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Report from the Front

Art criticism, sometimes with context, occasional politics. Published in hard copy 2-4 times a year. New shows: "events;" hard copy rates & how to support the online edition: "works."



Two years ago, I attempted to cover in breadth the huge Governors Island Art Fair, organized by “The 4heads;” this year, I focus exclusively on one artist, Franklin Einspruch, whose modest but charming exhibition of 9 small- to medium-sized paintings I visited yesterday, on the fair’s opening day. The artist was present, to explain that these scenes of Colonial-style houses, trees & yards in suburban Boston are among his most recent, all done in 2010. The smaller ones are oils, the larger, acrylics. Throughout, shapes are monumental, and paint is slathered on. With the oils, a palette knife was employed, while the acrylics evidence a liberal use of gel, applied with broad brushes, plastic putty knives, and by hand (“advanced finger painting,” the artist jokes). Einspruch professes an admiration for the “London School” of Frank Auerbach and Leon Kossof, but although the kinship is apparent in the heaviness of the paint and commitment to identifiable subject matter, the color in Einspruch’s paintings is clearer than any Auerbach I’ve seen, while the Kossofs I am only able to contemplate online strike me as no less murky than Auerbachs. Despite their figurative orientation, the clearer color and silky texture of Einspruch’s paintings suggest to me touches of Bannard and Olitski in the painter’s esthetic bloodlines – not surprising, since he took his MFA at the University of Miami, where Bannard teaches, and he is still the editor of the online archives of Bannard’s writing. The strongest painting in this show for me is also the largest, “Blue House, Blue Roof, Blue Sky.” Also powerful was one of the smallest, “Commons Fall,” while “Lexi and Vanessa’s House,” reproduced on the invite, is beautifully balanced. A couple of others don’t come together quite as successfully, but who’s counting? On the whole, the level of the show is high.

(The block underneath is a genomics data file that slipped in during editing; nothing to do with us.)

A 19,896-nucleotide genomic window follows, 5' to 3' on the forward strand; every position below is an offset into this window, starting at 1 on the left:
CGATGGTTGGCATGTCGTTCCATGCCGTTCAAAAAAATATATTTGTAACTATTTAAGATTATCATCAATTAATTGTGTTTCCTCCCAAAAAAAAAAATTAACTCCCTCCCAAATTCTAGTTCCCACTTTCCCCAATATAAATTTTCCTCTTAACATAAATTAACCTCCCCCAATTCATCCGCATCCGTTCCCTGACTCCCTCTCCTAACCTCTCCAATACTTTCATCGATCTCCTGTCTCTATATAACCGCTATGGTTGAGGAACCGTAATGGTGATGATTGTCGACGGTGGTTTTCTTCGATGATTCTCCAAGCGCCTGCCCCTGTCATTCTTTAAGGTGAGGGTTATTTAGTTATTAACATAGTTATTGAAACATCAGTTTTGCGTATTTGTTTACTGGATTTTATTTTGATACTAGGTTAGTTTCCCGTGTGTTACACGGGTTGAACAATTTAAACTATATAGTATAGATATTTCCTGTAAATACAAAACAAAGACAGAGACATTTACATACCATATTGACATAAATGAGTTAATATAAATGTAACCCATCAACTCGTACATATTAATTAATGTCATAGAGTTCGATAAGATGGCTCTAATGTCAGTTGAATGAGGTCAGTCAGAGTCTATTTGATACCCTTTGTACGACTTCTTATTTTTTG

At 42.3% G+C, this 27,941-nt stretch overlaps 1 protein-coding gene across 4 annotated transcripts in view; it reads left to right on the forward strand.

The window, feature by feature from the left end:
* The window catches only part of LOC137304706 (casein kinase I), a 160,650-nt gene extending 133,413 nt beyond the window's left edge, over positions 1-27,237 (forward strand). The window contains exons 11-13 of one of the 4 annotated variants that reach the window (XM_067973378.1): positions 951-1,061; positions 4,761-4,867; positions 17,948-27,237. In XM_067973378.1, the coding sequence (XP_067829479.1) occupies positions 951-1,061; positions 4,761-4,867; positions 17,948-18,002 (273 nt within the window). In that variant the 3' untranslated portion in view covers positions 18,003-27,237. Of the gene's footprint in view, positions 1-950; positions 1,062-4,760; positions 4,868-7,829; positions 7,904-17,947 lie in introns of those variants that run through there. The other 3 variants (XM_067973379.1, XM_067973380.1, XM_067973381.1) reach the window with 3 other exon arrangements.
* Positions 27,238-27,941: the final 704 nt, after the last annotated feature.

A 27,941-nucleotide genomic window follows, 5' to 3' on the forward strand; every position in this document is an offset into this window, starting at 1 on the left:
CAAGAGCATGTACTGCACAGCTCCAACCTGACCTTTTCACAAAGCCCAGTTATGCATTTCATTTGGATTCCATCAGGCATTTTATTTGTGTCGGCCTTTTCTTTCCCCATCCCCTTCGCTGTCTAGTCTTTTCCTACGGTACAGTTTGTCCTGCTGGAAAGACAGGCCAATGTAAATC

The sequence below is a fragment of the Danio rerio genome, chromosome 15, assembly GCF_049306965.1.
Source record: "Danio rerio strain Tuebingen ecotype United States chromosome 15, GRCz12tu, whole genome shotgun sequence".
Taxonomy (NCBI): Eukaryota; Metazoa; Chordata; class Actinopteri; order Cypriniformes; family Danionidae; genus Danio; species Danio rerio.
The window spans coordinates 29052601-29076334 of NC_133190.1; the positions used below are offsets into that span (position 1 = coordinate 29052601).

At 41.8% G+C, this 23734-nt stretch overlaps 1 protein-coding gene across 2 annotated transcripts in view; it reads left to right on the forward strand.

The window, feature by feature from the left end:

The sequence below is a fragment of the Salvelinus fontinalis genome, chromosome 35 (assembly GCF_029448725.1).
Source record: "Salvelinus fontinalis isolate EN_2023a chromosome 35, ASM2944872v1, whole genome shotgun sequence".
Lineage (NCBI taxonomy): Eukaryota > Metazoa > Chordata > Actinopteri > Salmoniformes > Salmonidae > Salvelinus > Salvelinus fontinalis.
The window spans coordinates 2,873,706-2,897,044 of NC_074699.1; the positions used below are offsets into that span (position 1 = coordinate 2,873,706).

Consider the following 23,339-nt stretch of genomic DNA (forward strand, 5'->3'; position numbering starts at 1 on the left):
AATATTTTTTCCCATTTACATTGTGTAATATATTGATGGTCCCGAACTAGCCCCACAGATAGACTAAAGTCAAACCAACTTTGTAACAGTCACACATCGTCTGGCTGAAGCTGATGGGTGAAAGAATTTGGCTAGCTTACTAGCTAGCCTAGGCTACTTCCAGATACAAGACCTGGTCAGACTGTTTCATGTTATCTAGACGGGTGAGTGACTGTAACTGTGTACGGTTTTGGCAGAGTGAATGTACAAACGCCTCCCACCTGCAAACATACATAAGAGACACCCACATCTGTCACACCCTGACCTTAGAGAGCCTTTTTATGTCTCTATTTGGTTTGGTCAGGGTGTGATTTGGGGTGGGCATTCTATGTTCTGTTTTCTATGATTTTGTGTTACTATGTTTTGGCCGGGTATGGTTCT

The fair is open Saturdays & Sundays, 11 to 6, through September, with a closing reception on September 26, which the artist plans to attend. To get to Governors Island from Manhattan, you take the ferry from the South Ferry subway station, reveling in the gorgeous views of the Manhattan skyline & New York harbor as you go. Once off the ferry, you take a left, then at the first crossroads, left again, down to the waterfront (orange, blue, black & white signs directing visitors to the Art Fair are prominently placed). Make a right when you reach the waterfront, and walk along the road which leads beside the water to Building 12, Entrance P, second floor. At the top of that first flight of stairs, turn left and pass through the little room with two huge balls of corrugated cardboard. Then turn left again. Yesterday, Einspruch’s even littler room was constantly filled with respectful visitors of all ages. Governors Island is far more crowded than it was two years ago.
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